“Game on drums and tambourines, followed by The Wardrobe and other stories” (Gra na wielu bebenkach), by Olga Tokarczuk, translated from Polish by Maryla Laurent, Black on White, 352 p., €23.50, digital 15 €.
In her Nobel Prize acceptance speech (2018), the Polish writer Olga Tokarczuk praised the fact that literature had “magnificently preserved its right to oddities, phantasmagoria, provocations, the grotesque and madness” (The Sweet Narrator, Black on White, 2020). This right, and the dizzying freedom it authorizes, were already found in its weird stories (Black on White, 2020). But Olga Tokarczuk has always used it, as evidenced by Playing on drums and tambourinesa collection of short stories written in 2001, finally translated by the talented Maryla Laurent.
Did you say weird? In these stories, everything begins in the most ordinary way. “When we moved in, we bought a wardrobe. » Or : “A. was a real computer genius, but he still lived on unemployment benefit. ” Or : “Dear Madam, thank you for the dictaphone”… Sometimes, it seems that the author, driving the point home, wants to drown her characters in the greatest possible banality: “This is what I look like: I am neither tall nor short, neither too fat nor too thin, my hair is neither light nor dark. My eyes are of an indeterminate color. I am not yet old, but I am no longer young. I easily disappear in the crowd. »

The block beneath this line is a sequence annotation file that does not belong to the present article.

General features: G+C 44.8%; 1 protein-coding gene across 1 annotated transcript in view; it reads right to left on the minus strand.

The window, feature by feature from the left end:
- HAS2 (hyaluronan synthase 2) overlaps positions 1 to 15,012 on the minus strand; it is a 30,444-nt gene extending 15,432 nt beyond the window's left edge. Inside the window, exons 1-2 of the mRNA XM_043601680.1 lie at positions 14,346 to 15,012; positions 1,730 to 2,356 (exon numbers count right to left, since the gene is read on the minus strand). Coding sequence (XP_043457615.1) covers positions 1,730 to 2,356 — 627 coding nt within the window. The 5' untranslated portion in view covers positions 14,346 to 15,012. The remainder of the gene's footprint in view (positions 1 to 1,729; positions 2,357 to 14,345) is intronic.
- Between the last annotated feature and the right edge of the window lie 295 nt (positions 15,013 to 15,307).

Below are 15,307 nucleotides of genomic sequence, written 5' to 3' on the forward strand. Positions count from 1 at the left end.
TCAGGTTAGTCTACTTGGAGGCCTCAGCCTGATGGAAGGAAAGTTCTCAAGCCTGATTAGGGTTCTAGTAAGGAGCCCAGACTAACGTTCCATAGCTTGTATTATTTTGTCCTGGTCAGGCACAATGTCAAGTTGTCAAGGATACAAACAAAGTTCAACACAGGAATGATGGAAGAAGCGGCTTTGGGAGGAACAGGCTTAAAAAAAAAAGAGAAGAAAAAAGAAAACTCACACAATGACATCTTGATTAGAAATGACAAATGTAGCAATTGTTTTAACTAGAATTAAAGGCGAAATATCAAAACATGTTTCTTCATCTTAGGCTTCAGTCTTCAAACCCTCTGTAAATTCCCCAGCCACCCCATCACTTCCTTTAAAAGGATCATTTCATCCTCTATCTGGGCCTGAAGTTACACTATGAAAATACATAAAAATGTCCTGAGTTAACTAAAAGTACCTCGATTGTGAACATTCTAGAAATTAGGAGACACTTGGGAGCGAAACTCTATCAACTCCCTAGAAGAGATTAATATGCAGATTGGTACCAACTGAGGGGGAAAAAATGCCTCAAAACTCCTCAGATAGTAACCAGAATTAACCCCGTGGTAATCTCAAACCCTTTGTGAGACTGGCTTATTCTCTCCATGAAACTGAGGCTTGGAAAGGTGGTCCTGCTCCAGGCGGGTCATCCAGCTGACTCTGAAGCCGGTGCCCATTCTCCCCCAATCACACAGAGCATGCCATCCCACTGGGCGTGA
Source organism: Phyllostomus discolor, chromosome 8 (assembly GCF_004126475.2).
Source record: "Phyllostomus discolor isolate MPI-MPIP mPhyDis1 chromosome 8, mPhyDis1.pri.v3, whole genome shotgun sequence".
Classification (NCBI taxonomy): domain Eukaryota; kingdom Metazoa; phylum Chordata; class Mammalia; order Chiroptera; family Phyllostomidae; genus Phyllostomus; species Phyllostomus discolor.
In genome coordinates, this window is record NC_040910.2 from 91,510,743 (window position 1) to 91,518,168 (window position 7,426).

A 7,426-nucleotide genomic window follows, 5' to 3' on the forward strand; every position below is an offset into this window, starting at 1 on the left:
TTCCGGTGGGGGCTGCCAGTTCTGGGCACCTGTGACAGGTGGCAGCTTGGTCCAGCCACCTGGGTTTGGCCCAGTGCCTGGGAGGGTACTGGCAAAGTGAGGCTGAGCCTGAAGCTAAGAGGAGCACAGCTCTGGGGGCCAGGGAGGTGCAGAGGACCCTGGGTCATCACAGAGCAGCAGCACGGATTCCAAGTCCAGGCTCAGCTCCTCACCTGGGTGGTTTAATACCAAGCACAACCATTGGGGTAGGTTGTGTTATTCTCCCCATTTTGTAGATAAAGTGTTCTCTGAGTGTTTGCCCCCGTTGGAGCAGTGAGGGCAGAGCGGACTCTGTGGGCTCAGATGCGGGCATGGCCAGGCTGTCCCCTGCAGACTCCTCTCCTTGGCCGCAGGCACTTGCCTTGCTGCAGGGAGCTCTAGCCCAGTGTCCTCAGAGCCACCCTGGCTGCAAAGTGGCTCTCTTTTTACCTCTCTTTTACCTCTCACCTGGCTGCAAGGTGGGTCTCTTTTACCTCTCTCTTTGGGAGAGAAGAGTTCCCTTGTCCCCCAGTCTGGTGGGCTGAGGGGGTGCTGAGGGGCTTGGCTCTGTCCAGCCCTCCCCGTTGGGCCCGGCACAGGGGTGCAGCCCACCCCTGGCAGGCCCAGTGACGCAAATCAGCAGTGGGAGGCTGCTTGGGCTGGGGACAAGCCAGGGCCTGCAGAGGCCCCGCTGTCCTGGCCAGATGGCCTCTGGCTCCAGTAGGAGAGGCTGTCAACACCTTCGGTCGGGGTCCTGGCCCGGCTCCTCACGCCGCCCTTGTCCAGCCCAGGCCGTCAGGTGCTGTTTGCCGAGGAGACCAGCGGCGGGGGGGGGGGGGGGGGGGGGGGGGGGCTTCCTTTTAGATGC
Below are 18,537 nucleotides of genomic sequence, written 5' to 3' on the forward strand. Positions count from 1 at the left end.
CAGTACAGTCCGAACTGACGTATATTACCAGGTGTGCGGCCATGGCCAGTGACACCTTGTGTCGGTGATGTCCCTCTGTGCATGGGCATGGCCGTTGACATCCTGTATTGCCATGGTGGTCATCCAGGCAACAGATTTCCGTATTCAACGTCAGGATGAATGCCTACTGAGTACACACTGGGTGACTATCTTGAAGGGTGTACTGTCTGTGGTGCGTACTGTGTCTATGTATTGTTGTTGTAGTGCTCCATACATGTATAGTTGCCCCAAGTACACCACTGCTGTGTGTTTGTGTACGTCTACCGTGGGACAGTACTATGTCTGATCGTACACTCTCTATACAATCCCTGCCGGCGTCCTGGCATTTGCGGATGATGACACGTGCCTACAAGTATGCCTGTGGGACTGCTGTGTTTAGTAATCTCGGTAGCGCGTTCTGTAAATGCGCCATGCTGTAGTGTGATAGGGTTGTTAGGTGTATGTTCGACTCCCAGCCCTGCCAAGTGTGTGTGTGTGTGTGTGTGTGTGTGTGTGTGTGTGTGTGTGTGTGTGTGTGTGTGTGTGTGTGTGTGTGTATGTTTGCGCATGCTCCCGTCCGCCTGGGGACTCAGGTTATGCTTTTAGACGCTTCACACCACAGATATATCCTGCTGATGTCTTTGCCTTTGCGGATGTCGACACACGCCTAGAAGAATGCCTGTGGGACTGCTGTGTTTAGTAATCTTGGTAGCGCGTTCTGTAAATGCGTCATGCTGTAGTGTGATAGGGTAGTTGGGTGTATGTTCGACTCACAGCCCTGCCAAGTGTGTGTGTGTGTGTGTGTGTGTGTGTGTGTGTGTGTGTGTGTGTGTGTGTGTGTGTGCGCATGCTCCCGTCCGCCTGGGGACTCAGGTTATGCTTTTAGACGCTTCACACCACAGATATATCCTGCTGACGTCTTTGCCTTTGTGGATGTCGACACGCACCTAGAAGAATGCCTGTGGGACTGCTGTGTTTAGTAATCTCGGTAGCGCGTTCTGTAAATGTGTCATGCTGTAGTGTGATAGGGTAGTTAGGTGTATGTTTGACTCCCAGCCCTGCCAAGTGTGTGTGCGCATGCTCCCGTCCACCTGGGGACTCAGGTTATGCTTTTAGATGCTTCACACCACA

Yet this normalcy never lasts long. The real twists and distorts, the incongruous invites itself… A couple is attracted by a wardrobe to the point of letting themselves be “swallowed up” by it and taking up permanent residence there (“The Wardrobe”). A thriller reader allows herself to intervene in the plot – too conventional in her eyes: “Crime always followed by punishment” ! – of the novel she is reading. The dead, as if by chance, will therefore multiply there (“Open your eyes, you are no longer alive”). A writer comes across a double of himself: a ” other “ Who “disgustingly and painfully resembles him like a look-alike” and begins to correct his manuscript (“Le Double fictionnel de l’auteur”)…
The literary heritage of Mitteleuropa
These forays into the supernatural recall certain short stories by Isaac Bashevis Singer (1904-1991), another Nobel Prize winner and compatriot of Tokarczuk, who dared to make dead geese cry out or miraculously fly a paragraph from a printed text to another. It is the literary heritage of Mitteleuropa which is profiled here in small touches: a touch of ironic strangeness à la Kafka, a distanced or absurd humor à la Ionesco, all bathed in a moving universe, as with Musil. In this chaotic setting, the contours are not stable, be it geographical borders or lines separating the past from the present and even from a vaguely dystopian future. As for the real, it appears, according to the stories, “fuzzy”, “disjointed”, “alogical”, “illusory”, “floating” or “nebulous”. Never much different from a dream or a waking nightmare.
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